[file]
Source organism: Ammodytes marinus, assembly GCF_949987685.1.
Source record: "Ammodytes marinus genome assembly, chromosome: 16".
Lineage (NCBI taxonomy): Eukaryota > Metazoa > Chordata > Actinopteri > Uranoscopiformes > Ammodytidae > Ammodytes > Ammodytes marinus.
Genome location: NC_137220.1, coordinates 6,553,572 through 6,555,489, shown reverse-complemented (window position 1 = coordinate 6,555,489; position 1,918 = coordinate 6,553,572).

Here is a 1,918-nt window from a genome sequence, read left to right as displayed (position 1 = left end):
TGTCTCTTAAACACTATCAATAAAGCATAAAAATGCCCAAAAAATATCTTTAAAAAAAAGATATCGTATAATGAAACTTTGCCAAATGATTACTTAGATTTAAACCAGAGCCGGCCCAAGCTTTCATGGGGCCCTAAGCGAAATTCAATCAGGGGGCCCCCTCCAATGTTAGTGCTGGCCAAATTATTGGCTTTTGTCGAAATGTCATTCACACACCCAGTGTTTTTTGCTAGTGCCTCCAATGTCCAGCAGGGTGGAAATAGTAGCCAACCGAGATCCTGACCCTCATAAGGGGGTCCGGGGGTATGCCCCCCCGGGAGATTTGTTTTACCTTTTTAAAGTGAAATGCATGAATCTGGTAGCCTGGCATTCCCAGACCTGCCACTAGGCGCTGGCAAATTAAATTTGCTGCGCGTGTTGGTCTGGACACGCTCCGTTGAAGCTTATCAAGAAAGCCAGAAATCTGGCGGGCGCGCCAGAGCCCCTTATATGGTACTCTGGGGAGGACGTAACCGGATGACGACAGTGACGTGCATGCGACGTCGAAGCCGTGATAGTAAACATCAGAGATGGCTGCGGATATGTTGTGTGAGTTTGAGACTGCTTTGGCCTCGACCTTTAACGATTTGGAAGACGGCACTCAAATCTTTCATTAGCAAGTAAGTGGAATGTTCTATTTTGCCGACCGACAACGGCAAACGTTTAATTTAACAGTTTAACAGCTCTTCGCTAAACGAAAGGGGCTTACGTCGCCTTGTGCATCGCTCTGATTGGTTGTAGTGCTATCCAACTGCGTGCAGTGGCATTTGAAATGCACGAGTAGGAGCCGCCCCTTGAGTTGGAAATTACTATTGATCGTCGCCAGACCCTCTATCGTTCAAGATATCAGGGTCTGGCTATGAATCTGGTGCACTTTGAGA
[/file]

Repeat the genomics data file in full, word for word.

Source organism: Ammodytes marinus, assembly GCF_949987685.1.
Source record: "Ammodytes marinus genome assembly, chromosome: 16".
Lineage (NCBI taxonomy): Eukaryota > Metazoa > Chordata > Actinopteri > Uranoscopiformes > Ammodytidae > Ammodytes > Ammodytes marinus.
Genome location: NC_137220.1, coordinates 6,553,572 through 6,555,489, shown reverse-complemented (window position 1 = coordinate 6,555,489; position 1,918 = coordinate 6,553,572).

Here is a 1,918-nt window from a genome sequence, read left to right as displayed (position 1 = left end):
TGTCTCTTAAACACTATCAATAAAGCATAAAAATGCCCAAAAAATATCTTTAAAAAAAAGATATCGTATAATGAAACTTTGCCAAATGATTACTTAGATTTAAACCAGAGCCGGCCCAAGCTTTCATGGGGCCCTAAGCGAAATTCAATCAGGGGGCCCCCTCCAATGTTAGTGCTGGCCAAATTATTGGCTTTTGTCGAAATGTCATTCACACACCCAGTGTTTTTTGCTAGTGCCTCCAATGTCCAGCAGGGTGGAAATAGTAGCCAACCGAGATCCTGACCCTCATAAGGGGGTCCGGGGGTATGCCCCCCCGGGAGATTTGTTTTACCTTTTTAAAGTGAAATGCATGAATCTGGTAGCCTGGCATTCCCAGACCTGCCACTAGGCGCTGGCAAATTAAATTTGCTGCGCGTGTTGGTCTGGACACGCTCCGTTGAAGCTTATCAAGAAAGCCAGAAATCTGGCGGGCGCGCCAGAGCCCCTTATATGGTACTCTGGGGAGGACGTAACCGGATGACGACAGTGACGTGCATGCGACGTCGAAGCCGTGATAGTAAACATCAGAGATGGCTGCGGATATGTTGTGTGAGTTTGAGACTGCTTTGGCCTCGACCTTTAACGATTTGGAAGACGGCACTCAAATCTTTCATTAGCAAGTAAGTGGAATGTTCTATTTTGCCGACCGACAACGGCAAACGTTTAATTTAACAGTTTAACAGCTCTTCGCTAAACGAAAGGGGCTTACGTCGCCTTGTGCATCGCTCTGATTGGTTGTAGTGCTATCCAACTGCGTGCAGTGGCATTTGAAATGCACGAGTAGGAGCCGCCCCTTGAGTTGGAAATTACTATTGATCGTCGCCAGACCCTCTATCGTTCAAGATATCAGGGTCTGGCTATGAATCTGGTGCACTTTGAGA